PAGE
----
Google faces ban on French news

Posted on October 30, 2012


Search engine giant Google is set to introduce a ban of French newspapers if a law to charge search engine companies for the right to display news articles is passed. The proposal, which has been nicknamed the ‘Google law’, is being led by newspapers in France, which favour such a tax. The motion has similarities to a law which is being considered in Germany. Newspaper owners in France believe that publishing of their content by Google will compromise copyrights and revenue.

Fleur Pellerin, the high technology minister in France spoke in an interview with newspaper Le Figaro, saying that idea is being considered by the French government. She added that unity for the idea would strengthen Europe. The culture minister in France, Aurelie Filippetti confirmed that it seemed to be important for her to develop the idea, while speaking to a parliamentary commission. According to a letter from Google to a number of officials in France, the search engine’s existence would be threatened by a law like this. The letter from Google was also published online. The director of public policy in France for Google, Olivier Esper said that the company believed that the law would cause significant damage to the internet.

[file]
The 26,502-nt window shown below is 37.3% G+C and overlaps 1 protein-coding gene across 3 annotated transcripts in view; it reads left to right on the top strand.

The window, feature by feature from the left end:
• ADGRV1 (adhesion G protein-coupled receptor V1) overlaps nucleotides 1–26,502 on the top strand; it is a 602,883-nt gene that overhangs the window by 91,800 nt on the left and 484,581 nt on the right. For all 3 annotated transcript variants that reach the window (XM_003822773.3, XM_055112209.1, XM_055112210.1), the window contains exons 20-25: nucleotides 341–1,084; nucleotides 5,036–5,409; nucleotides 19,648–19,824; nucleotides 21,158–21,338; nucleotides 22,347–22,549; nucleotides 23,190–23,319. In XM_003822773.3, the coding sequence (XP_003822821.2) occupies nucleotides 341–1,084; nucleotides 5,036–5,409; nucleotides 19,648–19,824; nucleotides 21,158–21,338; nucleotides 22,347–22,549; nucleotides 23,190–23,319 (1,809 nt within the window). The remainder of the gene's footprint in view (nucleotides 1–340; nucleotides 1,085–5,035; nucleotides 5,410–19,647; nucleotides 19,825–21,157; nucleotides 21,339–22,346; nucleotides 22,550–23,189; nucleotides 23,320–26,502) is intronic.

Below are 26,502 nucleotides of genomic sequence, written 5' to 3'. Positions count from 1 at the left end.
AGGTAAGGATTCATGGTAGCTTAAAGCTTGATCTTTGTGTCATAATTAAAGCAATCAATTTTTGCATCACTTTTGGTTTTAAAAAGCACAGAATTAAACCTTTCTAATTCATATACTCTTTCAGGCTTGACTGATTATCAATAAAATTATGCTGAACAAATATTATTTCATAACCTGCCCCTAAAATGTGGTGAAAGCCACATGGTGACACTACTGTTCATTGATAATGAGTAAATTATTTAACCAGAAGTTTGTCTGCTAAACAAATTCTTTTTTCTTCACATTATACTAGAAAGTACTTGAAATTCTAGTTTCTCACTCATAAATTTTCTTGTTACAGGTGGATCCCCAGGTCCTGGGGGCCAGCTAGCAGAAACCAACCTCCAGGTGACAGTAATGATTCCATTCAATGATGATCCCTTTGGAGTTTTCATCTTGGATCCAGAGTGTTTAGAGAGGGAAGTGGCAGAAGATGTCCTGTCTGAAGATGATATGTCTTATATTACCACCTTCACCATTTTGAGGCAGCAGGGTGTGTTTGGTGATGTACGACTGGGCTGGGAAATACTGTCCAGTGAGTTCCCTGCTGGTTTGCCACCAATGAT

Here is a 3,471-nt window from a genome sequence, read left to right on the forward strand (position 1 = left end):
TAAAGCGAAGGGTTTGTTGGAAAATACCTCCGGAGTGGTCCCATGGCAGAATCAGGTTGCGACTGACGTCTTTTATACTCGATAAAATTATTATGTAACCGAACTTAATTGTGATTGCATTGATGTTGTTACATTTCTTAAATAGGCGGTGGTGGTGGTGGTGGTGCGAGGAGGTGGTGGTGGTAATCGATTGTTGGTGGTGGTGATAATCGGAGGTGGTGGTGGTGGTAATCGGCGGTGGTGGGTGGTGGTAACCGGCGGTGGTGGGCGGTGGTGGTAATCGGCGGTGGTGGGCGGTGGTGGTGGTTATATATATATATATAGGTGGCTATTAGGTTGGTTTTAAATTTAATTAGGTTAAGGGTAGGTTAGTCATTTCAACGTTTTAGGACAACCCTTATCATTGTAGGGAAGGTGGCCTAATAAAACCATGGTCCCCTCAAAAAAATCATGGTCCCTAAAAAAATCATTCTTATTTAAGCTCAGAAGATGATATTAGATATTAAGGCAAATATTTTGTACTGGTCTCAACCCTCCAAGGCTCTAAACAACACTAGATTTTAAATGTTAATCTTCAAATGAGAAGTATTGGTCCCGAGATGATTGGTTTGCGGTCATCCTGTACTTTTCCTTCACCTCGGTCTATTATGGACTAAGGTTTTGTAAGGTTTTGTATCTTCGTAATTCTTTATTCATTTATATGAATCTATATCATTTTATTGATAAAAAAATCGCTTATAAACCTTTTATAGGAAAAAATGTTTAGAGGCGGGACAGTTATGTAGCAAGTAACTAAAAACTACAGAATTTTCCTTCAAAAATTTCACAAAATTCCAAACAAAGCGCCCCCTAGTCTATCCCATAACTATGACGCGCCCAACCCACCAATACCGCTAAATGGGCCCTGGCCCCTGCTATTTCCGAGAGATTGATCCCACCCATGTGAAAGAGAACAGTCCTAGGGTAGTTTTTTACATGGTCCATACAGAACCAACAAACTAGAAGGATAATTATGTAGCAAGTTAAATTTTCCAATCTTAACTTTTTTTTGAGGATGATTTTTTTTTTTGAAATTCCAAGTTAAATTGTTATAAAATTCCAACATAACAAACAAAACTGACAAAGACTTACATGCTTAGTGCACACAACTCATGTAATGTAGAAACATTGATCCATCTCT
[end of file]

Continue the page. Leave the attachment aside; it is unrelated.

As SEO uses news content for sites, such a measure could be damaging for those companies which operate or have an interest in France. Search engine optimisation requires original content based on the latest news. A number of companies with an online presence, including those in Chester could be affected if the French law is passed.


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